D.C. (CNN) – December 2008
light of the recent downturn in the American economy,
the nation’s jazz musicians have joined the long line
of lobby groups looking to Washington for support as the
economy slides into a deepening recession.
jazz industry is asking Washington for a bailout package
and major subsidies on par with that of the auto sector.
As such, jazz musicians also want access to credit and
tax breaks to stimulate investment and help the development
of new recording and performance opportunities.
recession has really got me dragged, ya dig?” says Luther
“Hip Bones” Jones III, a New York City saxophonist and
a cornerstone of the little known Wall Street Avant-Garde
mean, now that gigs aren’t a flowin’ like they used, I
actually have to get up before noon and find a way to
make some coin!”
Jones’ associate Willie “Fat Cheeks” Hughes comments that
with the economy in near chaos, the demand for his jazz
bagpipe skills has waned considerably.
Hughes also comments that with a sluggish economic situation,
he will soon have to find another girlfriend or else face
this crisis has been brewing for some time, a recent spike
in the number of trombonists delivering pizzas in New
York’s Greenwich Village has recently brought this dire
situation to the public’s attention.
week, however, jazz advocate Wynton Marsalis met with
President George W. Bush and the White House economic
team to discuss the worsening situation for America’s
jazz artists and a possible stimulus package.
was quoted as saying: “I think it’s important for the
government to understand that our musical recession has
actually been worsening since the demise of New York’s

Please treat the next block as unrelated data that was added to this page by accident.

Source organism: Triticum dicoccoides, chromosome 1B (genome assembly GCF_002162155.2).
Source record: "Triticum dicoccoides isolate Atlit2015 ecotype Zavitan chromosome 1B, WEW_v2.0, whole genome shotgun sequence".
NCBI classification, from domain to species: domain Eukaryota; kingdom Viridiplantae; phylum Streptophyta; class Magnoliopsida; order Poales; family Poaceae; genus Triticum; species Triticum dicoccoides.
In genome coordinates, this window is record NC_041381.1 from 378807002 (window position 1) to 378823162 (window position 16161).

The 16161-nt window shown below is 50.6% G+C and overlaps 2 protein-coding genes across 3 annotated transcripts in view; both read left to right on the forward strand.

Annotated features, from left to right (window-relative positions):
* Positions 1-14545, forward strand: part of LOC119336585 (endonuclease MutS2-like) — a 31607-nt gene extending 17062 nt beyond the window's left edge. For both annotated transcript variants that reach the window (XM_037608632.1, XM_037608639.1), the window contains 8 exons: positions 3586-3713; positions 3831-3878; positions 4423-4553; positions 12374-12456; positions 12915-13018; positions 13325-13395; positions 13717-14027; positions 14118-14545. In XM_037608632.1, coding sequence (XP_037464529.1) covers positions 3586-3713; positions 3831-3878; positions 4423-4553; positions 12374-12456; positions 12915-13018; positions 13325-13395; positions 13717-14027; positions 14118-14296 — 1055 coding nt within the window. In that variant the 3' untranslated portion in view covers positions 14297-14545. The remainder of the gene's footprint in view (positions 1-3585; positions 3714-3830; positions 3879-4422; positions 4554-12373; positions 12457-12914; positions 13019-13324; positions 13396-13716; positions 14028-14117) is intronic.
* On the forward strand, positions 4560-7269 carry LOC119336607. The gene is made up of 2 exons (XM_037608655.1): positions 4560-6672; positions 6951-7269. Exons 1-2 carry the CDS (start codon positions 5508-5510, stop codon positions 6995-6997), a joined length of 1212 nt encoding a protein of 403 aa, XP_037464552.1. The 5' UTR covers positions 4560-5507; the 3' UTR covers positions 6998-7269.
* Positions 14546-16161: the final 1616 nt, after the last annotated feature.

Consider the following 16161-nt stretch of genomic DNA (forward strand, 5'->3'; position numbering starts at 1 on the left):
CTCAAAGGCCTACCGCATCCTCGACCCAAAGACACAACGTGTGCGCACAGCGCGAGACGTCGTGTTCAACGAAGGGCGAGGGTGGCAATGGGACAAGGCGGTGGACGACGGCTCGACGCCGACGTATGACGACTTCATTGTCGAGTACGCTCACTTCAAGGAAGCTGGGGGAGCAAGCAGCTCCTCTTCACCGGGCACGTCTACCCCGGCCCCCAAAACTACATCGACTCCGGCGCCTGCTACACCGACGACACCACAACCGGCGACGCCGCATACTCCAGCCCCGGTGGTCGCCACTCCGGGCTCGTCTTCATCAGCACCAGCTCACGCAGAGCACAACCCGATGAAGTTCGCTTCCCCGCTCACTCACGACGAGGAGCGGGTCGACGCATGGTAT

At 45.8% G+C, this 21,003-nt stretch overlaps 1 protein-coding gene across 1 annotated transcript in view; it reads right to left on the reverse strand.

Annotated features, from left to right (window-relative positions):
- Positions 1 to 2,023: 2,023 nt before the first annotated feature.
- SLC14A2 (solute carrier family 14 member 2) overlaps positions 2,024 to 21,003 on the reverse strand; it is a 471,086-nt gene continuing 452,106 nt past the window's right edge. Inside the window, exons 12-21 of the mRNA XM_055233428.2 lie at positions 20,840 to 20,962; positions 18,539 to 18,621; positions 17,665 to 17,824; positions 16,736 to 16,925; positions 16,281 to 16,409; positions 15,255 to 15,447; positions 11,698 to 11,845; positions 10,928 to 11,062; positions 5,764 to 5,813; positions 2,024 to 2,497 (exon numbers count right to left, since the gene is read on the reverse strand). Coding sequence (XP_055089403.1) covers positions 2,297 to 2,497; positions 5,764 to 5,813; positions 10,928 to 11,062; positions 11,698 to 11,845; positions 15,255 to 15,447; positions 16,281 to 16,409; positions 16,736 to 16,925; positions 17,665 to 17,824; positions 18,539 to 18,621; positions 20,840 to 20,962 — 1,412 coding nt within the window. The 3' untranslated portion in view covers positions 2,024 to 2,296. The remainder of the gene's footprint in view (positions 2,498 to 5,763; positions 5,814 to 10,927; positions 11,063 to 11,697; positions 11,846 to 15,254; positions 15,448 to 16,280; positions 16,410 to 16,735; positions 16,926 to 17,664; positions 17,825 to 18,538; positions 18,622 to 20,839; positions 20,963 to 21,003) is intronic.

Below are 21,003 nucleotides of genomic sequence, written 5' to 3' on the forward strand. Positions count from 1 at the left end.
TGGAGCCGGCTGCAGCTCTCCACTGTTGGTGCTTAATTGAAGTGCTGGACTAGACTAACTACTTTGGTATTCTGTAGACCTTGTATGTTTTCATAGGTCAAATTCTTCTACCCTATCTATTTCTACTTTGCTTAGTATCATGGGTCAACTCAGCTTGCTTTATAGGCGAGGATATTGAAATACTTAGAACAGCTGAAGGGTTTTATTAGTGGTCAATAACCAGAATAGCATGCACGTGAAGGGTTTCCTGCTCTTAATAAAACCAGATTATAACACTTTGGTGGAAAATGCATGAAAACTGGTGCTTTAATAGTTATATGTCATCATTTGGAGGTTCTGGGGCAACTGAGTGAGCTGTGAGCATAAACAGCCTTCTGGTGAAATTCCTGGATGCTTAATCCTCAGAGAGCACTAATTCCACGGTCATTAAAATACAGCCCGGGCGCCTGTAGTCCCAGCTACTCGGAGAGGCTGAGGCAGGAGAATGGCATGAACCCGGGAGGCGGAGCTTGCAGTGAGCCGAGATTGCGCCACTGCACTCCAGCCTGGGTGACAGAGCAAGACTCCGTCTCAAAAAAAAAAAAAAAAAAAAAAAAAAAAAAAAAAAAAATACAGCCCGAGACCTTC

52nd Street scene in the early 50’s and thanks to the
racket these kids call “Hip Hop”. They really should have
seen this coming. Once Miles went electric, it’s all been
down hill.” As Marsalis continued, “I think that a strong
monetary stimulus package and a mandatory listening of
Duke Ellington records should encourage a healthy economic
Bush responded to these comments by replying that: “Mr.
Margolis has a very good point here. The country will
be in dire straights if we lose our “jazzy” beats. I mean,
personally, I always enjoy a little Kenny G in the evening
while I try to woo the First Lady.”
also commented that a global consensus on the state of
the jazz economy will have to be reached. “The way things
stand; America’s jazz artists just can’t compete with
the lower paid jazz artists currently flooding the market
related news: America’s Blues musicians report an increase
in depressing lyrics. “Indicates a reflection of the times”
claims one downtrodden guitarist whose wife recently left
him and whose dog has died.